Wednesday, August 3, 2011

Project Profile: Paleoecology Lab

By Lindsay Day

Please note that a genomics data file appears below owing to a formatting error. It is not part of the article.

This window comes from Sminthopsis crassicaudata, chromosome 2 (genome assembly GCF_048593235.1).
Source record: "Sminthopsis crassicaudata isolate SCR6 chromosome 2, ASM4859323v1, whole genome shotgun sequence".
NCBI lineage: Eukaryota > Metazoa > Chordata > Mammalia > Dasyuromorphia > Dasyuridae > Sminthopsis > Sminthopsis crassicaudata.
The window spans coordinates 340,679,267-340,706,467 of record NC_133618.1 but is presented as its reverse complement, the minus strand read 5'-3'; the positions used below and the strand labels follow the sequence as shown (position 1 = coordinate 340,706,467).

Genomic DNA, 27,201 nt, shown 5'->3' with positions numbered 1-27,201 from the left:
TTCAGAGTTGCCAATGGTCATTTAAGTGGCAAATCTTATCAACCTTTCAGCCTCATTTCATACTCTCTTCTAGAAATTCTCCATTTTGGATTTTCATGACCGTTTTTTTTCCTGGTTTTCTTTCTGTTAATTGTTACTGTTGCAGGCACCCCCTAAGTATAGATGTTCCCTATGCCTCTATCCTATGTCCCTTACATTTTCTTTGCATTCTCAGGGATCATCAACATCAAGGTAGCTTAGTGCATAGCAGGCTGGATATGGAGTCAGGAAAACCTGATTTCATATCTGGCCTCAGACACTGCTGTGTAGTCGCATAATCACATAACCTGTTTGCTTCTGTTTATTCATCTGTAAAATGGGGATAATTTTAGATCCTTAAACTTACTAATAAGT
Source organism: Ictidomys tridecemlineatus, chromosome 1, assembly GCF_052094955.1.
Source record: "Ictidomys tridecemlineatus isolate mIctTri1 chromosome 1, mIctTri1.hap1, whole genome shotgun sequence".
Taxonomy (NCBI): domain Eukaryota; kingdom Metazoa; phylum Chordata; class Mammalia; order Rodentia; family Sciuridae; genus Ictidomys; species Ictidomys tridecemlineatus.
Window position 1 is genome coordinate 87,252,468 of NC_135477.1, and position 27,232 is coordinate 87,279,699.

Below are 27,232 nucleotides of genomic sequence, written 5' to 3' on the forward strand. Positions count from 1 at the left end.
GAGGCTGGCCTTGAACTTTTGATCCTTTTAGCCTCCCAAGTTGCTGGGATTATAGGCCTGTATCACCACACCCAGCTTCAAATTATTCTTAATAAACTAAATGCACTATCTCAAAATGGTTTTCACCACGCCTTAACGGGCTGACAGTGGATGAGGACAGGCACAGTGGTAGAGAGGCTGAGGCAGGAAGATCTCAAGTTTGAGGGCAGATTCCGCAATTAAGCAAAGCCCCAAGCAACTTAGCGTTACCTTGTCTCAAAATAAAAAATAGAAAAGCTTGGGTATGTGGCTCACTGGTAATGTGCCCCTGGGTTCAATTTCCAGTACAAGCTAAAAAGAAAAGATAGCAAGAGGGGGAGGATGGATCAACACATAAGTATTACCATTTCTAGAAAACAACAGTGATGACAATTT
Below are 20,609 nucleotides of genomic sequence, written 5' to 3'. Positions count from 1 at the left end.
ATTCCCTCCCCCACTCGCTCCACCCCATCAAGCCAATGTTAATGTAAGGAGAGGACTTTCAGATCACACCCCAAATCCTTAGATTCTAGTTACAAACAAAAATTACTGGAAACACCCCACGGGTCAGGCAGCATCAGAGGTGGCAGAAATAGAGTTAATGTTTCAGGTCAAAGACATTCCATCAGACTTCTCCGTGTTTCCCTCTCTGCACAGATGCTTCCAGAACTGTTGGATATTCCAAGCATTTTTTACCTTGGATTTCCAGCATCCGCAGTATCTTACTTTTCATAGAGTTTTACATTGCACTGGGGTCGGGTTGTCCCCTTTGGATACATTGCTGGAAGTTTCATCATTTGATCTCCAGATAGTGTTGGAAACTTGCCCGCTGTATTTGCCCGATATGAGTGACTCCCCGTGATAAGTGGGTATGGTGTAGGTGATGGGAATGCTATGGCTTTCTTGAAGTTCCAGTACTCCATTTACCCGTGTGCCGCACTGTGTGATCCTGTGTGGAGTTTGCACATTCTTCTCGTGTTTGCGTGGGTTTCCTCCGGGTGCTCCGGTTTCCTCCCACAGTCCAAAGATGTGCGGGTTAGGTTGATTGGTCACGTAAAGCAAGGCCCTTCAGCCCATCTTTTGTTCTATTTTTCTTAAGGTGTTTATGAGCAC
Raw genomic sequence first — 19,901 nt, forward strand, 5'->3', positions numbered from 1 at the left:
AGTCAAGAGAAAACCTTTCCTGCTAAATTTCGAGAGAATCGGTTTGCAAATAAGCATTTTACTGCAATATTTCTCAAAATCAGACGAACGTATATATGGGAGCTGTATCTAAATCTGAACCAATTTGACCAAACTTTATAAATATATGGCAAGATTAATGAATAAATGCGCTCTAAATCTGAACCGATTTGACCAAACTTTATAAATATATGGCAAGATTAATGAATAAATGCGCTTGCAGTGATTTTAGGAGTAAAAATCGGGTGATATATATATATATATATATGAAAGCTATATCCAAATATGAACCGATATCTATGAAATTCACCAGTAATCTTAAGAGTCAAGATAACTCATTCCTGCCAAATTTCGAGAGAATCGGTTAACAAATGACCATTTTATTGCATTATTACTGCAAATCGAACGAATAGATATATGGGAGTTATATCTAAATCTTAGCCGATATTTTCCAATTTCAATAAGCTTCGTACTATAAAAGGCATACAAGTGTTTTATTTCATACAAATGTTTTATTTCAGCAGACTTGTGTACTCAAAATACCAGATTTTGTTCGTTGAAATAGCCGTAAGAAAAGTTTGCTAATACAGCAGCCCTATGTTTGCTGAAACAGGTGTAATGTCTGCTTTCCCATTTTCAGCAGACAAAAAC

This summer, I researched and contributed to the reconstruction of past ecosystems by working in the Paleoecology lab. Our main field research experience involved a lake-coring trip to Martha’s Vineyard. My mentor Wyatt, lab manager Elaine Doughty, Director of Harvard Forest David Foster and I loaded up the big green van with canoes and coring equipment and took the trip out to the Vineyard. Lake coring involves attaching a wooden board to two canoes and loading all sorts of tubes and poles into the constructed raft. The four of us rode the raft out to the deepest point in the lake and proceeded to set up tubing for extraction of lake sediment. This process can be long and arduous, depending on how deep the lake sediment is. We took cores until we hit sand that we could not push through. Over our four-day trip to the Vineyard, we got to see much of the beautiful island, we cored five ponds on the island, and brought back a few meters of cores from each. After we collect the cores, we bring them back to the lab and cut them up into one centimeter sections according to their depth in the sediment and use them from a variety of research. While this involved a good bit of heavy lifting, the experience was fun, unforgettable, and very rewarding as I got to see exactly how the Paleoecology lab collects its data for uncovering history. From the lake sediments, we can identify the age of the sediment by sending it out to be tested and dated. However, right in the Paleo lab, we do tests to reconstruct periods of drought by measuring organic material, identify times when fire occurred through counting charcoal, and process pollen to discover what plants were growing in the area around the lakes. I got to do some of these tests over the summer and contribute to the large amount of data collected by the Paleo lab for revealing the history of New England vegetation. The data from the past is used to help us understand current questions on our changing world. The experience was invaluable and I hope to explore the area of paleoecology more after this summer.

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